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Chinese inflation meets expectations but remains low

Chinese inflation numbers for December, released on Saturday 9 January, met expectations but remained low.  Headline inflation came in at 1.6%, right in line with economists’ estimates, but producer prices fell a little more than expected at -5.9% year-on-year.

As one can see from the chart, inflation has recovered from the very low rate (below 1%) that occurred at the beginning of 2015, but has also failed to move beyond 2% during the year – spending most of the year around 1.5%.  Inflation has recovered during November and December from October’s 1.3% pace.

Food prices appear to be leading the way higher for inflation, as they rose by 2.7%.  Fresh vegetables ( 7.4%) and pork meat ( 9.5%) rose particularly fast.  Energy prices on the other hand had a dampening impact.  For 2015 as a whole, inflation averaged 1.4%.  Inflation is likely to remain low in China, as commodity prices have continued to fall, but the gradual drop in the yuan after the second half of the year may support the prices of some imported goods.

Producer prices remained in deeply negative territory, as they contracted by 5.9% – a slightly bigger drop than the -5.8% expected.  According to Reuters, it was the 46th straight month of declines for producer prices, which shows the kind of deflationary environment that Chinese manufacturers are faced with (on top of soft growth in their key export markets).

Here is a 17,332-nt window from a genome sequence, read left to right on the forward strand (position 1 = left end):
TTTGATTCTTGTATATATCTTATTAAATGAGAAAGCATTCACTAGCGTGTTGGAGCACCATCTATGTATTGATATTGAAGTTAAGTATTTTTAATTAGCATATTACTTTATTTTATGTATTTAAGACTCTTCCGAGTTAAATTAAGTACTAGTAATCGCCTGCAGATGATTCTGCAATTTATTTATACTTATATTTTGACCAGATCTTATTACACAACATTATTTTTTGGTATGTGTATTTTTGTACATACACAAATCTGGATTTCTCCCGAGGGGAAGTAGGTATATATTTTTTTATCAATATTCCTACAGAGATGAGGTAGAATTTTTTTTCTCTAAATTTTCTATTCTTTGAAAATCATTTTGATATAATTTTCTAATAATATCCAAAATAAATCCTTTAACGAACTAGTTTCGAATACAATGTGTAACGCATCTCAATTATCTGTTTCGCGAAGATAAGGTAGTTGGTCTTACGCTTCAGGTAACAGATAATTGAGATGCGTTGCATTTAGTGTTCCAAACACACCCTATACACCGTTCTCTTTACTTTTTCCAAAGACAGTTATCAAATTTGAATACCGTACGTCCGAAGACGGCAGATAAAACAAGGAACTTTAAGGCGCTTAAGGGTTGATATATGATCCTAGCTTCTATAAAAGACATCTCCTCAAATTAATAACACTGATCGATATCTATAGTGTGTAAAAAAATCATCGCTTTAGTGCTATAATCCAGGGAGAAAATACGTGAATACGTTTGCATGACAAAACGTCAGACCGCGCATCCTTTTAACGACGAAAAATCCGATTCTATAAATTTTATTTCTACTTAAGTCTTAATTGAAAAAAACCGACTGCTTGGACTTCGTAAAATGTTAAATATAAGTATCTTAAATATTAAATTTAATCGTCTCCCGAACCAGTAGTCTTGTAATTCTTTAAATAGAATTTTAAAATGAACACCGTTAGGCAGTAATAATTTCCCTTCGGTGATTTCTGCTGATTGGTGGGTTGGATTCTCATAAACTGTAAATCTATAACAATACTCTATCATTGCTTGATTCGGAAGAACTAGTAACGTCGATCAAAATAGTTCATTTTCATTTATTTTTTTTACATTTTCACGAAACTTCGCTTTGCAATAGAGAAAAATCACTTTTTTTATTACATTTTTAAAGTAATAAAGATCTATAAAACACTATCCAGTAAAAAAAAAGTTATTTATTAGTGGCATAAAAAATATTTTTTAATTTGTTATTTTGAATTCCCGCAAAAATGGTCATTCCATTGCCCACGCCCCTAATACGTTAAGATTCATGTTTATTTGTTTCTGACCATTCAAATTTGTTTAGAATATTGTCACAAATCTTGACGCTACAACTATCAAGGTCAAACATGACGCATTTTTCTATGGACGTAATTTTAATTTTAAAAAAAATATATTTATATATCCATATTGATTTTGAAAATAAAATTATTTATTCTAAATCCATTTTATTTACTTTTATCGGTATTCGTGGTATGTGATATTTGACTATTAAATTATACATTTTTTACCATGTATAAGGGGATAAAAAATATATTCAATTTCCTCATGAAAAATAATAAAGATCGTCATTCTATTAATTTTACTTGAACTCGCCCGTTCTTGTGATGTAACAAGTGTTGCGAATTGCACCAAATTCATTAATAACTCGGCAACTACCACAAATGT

The data had apparently little impact on markets as consumer inflation and producer deflation is not as serious a problem right now in China.  Investors will focus on Chinese trade numbers that will be released on Wednesday; given their importance for growth figures due out the week after this one.  In today’s trading, the People’s Bank of China set the dollar / yuan exchange rate slightly lower (stronger yuan) at 6.5626 from 6.5636 on Friday.  This helped calm some nerves in the foreign exchange market.  The stock market however dropped again as the Shanghai SSE Composite closed down 5.33% compared to Friday’s close.  Still, the drop in the Chinese market did not dissuade stocks around the world from rebounding following some heavy losses the previous week.

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